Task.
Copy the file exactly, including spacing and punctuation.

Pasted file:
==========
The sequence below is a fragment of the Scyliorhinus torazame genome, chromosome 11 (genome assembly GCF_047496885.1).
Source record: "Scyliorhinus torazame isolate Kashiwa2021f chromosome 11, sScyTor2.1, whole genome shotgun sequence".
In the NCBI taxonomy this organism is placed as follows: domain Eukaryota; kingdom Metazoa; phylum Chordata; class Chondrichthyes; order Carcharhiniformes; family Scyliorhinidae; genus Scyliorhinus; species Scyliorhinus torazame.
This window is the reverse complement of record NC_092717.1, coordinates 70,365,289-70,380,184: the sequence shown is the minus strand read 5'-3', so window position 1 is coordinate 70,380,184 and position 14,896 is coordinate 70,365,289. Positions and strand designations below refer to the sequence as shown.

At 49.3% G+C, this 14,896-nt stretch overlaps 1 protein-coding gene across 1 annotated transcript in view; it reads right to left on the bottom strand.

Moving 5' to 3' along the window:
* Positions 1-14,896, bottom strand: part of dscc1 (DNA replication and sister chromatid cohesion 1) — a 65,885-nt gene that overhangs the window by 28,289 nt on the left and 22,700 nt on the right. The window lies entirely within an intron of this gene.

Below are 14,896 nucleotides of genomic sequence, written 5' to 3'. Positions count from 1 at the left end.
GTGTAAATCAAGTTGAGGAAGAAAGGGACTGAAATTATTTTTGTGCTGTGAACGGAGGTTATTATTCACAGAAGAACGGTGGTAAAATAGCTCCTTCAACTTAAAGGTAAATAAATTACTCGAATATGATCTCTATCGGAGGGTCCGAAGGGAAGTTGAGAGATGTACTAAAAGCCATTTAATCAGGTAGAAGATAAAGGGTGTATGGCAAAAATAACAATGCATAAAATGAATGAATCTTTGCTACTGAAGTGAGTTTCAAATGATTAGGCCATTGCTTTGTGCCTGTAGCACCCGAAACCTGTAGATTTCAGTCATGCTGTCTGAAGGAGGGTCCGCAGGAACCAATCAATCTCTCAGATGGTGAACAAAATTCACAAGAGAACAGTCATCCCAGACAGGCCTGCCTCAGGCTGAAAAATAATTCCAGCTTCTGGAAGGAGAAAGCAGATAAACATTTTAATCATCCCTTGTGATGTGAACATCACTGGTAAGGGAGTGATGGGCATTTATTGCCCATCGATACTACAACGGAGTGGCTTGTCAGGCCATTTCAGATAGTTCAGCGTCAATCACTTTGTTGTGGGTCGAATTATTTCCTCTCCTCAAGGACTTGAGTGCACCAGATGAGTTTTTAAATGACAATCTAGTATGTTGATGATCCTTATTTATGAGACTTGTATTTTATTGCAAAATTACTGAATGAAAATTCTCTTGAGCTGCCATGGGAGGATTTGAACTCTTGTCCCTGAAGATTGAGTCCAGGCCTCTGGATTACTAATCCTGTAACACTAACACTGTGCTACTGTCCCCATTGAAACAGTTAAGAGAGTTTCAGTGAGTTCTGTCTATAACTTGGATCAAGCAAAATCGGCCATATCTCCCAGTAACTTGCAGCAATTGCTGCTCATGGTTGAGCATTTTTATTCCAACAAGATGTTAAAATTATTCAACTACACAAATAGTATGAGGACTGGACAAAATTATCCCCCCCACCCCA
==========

The sequence below is a fragment of the Scyliorhinus torazame genome, chromosome 11 (genome assembly GCF_047496885.1).
Source record: "Scyliorhinus torazame isolate Kashiwa2021f chromosome 11, sScyTor2.1, whole genome shotgun sequence".
In the NCBI taxonomy this organism is placed as follows: domain Eukaryota; kingdom Metazoa; phylum Chordata; class Chondrichthyes; order Carcharhiniformes; family Scyliorhinidae; genus Scyliorhinus; species Scyliorhinus torazame.
This window is the reverse complement of record NC_092717.1, coordinates 70,365,289-70,380,184: the sequence shown is the minus strand read 5'-3', so window position 1 is coordinate 70,380,184 and position 14,896 is coordinate 70,365,289. Positions and strand designations below refer to the sequence as shown.

At 49.3% G+C, this 14,896-nt stretch overlaps 1 protein-coding gene across 1 annotated transcript in view; it reads right to left on the bottom strand.

Moving 5' to 3' along the window:
* Positions 1-14,896, bottom strand: part of dscc1 (DNA replication and sister chromatid cohesion 1) — a 65,885-nt gene that overhangs the window by 28,289 nt on the left and 22,700 nt on the right. The window lies entirely within an intron of this gene.

Below are 14,896 nucleotides of genomic sequence, written 5' to 3'. Positions count from 1 at the left end.
GTGTAAATCAAGTTGAGGAAGAAAGGGACTGAAATTATTTTTGTGCTGTGAACGGAGGTTATTATTCACAGAAGAACGGTGGTAAAATAGCTCCTTCAACTTAAAGGTAAATAAATTACTCGAATATGATCTCTATCGGAGGGTCCGAAGGGAAGTTGAGAGATGTACTAAAAGCCATTTAATCAGGTAGAAGATAAAGGGTGTATGGCAAAAATAACAATGCATAAAATGAATGAATCTTTGCTACTGAAGTGAGTTTCAAATGATTAGGCCATTGCTTTGTGCCTGTAGCACCCGAAACCTGTAGATTTCAGTCATGCTGTCTGAAGGAGGGTCCGCAGGAACCAATCAATCTCTCAGATGGTGAACAAAATTCACAAGAGAACAGTCATCCCAGACAGGCCTGCCTCAGGCTGAAAAATAATTCCAGCTTCTGGAAGGAGAAAGCAGATAAACATTTTAATCATCCCTTGTGATGTGAACATCACTGGTAAGGGAGTGATGGGCATTTATTGCCCATCGATACTACAACGGAGTGGCTTGTCAGGCCATTTCAGATAGTTCAGCGTCAATCACTTTGTTGTGGGTCGAATTATTTCCTCTCCTCAAGGACTTGAGTGCACCAGATGAGTTTTTAAATGACAATCTAGTATGTTGATGATCCTTATTTATGAGACTTGTATTTTATTGCAAAATTACTGAATGAAAATTCTCTTGAGCTGCCATGGGAGGATTTGAACTCTTGTCCCTGAAGATTGAGTCCAGGCCTCTGGATTACTAATCCTGTAACACTAACACTGTGCTACTGTCCCCATTGAAACAGTTAAGAGAGTTTCAGTGAGTTCTGTCTATAACTTGGATCAAGCAAAATCGGCCATATCTCCCAGTAACTTGCAGCAATTGCTGCTCATGGTTGAGCATTTTTATTCCAACAAGATGTTAAAATTATTCAACTACACAAATAGTATGAGGACTGGACAAAATTATCCCCCCCACCCCA